Dr. Narula serves on various committees of the American College of Cardiology and the American Heart Association. He is the Editor-in-Chief of the Journal of American College of Cardiology-CV Imaging, as also the journal, Global Heart. Dr. Narula was also a former founding Editor-in-Chief of the Heart Failure Clinics of North America. He is actively involved in population-based heart attack prevention programs, including the multinational Heart Attack Prevention Program for You (HAPPY).
After completing his cardiology fellowship training and PhD in Cardiovascular Immunology from the All India Institute of Medical Sciences in Delhi, India, Dr. Narula began work at Massachusetts General Hospital and Harvard Medical School in 1989. There, he completed cardiology, heart failure and transplantation, and nuclear cardiology fellowships, and joined the cardiology faculty. In 1997, he moved to the Hahnemann University School of Medicine, Philadelphia. He was Thomas J. Vischer Professor of Medicine, Chief of the Division of Cardiology, Vice-Chairman of the Department of Internal Medicine, and Director of Heart Failure and Transplantation Center at Hahnemann, when he relocated to the University of California (Irvine) School of Medicine in 2003. At the UC Irvine, he served as the Chief of the Division of Cardiology, Associate Dean for Research, and Director of the Cardiovascular Center of the UC Irvine's Douglas Hospital. He was also the Director of Memorial Heart & Vascular Institute, and Medical Director of the Edwards Lifesciences Center for Advanced Cardiovascular Technology, before joining Mount Sinai in April, 2011.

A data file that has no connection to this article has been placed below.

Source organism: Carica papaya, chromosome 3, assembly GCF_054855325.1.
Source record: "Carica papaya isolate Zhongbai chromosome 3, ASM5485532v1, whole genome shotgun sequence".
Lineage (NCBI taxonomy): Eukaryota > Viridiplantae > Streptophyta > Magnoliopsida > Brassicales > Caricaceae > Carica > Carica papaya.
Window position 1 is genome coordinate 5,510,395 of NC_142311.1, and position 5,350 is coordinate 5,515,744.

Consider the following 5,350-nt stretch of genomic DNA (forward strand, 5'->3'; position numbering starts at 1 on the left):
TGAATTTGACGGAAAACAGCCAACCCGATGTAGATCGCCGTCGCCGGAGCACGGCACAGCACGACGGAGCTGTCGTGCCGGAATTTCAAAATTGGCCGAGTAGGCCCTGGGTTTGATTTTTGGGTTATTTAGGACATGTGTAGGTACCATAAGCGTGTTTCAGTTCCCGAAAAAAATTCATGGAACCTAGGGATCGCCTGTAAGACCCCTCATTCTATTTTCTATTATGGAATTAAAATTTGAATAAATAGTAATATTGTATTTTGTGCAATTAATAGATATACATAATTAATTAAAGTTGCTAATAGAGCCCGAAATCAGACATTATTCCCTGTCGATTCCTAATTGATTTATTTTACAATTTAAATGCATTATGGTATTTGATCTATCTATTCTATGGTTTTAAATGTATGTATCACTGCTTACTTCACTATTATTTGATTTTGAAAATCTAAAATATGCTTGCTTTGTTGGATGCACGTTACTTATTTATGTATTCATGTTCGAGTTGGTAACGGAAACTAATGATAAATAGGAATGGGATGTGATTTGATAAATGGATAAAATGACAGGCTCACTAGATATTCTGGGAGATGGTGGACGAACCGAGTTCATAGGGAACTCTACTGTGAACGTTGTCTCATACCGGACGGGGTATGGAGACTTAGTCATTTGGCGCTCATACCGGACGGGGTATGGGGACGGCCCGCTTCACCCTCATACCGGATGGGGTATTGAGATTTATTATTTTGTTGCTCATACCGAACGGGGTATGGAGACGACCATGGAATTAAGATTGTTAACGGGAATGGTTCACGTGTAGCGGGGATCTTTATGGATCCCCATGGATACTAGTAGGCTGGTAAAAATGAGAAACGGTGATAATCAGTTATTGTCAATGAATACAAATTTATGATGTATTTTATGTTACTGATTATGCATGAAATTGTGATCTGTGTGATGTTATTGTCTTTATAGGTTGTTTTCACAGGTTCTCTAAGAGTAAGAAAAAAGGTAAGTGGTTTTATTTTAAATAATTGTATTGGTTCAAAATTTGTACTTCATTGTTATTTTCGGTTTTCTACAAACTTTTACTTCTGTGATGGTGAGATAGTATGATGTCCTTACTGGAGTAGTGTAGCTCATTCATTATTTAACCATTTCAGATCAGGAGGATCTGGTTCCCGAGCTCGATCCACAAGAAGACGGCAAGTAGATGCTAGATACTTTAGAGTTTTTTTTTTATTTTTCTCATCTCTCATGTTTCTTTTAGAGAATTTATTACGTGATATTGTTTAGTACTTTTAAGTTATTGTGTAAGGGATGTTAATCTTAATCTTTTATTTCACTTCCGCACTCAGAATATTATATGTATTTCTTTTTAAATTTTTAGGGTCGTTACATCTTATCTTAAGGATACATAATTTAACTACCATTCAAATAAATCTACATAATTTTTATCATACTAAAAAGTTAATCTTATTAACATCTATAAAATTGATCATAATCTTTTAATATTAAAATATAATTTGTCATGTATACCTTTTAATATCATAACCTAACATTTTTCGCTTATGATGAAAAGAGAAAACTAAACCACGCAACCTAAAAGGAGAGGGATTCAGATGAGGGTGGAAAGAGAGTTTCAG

About The Mount Sinai Medical Center
The Mount Sinai Medical Center encompasses both The Mount Sinai Hospital and Icahn School of Medicine at Mount Sinai. Established in 1968, the Icahn School of Medicine is one of the leading medical schools in the United States, and is noted for innovation in education, biomedical research, clinical care delivery, and local and global community service. It has more than 3,400 faculty in 32 departments and 14 research institutes, and ranks among the top 20 medical schools both in National Institutes of Health (NIH) funding and by U.S. News & World Report.
The Mount Sinai Hospital, founded in 1852, is a 1,171-bed tertiary- and quaternary-care teaching facility and one of the nation's oldest, largest and most-respected voluntary hospitals. In 2012, U.S. News & World Report ranked The Mount Sinai Hospital 14th on its elite Honor Roll of the nation's top hospitals based on reputation, safety, and other patient-care factors. Mount Sinai is one of 12 integrated academic medical centers whose medical school ranks among the top 20 in NIH funding and by U.S. News & World Report and whose hospital is on the U.S. News & World Report Honor Roll. Nearly 60,000 people were treated at Mount Sinai as inpatients last year, and approximately 560,000 outpatient visits took place.